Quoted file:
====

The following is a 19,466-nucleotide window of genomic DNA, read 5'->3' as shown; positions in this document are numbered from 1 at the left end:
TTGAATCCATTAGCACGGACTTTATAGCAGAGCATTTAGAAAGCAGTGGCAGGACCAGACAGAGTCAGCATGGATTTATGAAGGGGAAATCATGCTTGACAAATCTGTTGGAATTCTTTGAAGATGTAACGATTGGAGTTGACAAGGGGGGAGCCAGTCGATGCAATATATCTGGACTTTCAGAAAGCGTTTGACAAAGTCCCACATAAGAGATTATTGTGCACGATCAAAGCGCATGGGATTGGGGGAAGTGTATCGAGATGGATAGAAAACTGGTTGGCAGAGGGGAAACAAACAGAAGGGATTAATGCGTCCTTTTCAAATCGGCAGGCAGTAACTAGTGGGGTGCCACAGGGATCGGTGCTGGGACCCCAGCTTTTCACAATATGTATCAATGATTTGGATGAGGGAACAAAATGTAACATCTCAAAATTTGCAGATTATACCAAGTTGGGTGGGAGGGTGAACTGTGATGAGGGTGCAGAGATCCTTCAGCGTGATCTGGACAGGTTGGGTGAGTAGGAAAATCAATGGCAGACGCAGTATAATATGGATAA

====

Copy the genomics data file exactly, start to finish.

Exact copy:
The following is a 19,466-nucleotide window of genomic DNA, read 5'->3' as shown; positions in this document are numbered from 1 at the left end:
TTGAATCCATTAGCACGGACTTTATAGCAGAGCATTTAGAAAGCAGTGGCAGGACCAGACAGAGTCAGCATGGATTTATGAAGGGGAAATCATGCTTGACAAATCTGTTGGAATTCTTTGAAGATGTAACGATTGGAGTTGACAAGGGGGGAGCCAGTCGATGCAATATATCTGGACTTTCAGAAAGCGTTTGACAAAGTCCCACATAAGAGATTATTGTGCACGATCAAAGCGCATGGGATTGGGGGAAGTGTATCGAGATGGATAGAAAACTGGTTGGCAGAGGGGAAACAAACAGAAGGGATTAATGCGTCCTTTTCAAATCGGCAGGCAGTAACTAGTGGGGTGCCACAGGGATCGGTGCTGGGACCCCAGCTTTTCACAATATGTATCAATGATTTGGATGAGGGAACAAAATGTAACATCTCAAAATTTGCAGATTATACCAAGTTGGGTGGGAGGGTGAACTGTGATGAGGGTGCAGAGATCCTTCAGCGTGATCTGGACAGGTTGGGTGAGTAGGAAAATCAATGGCAGACGCAGTATAATATGGATAA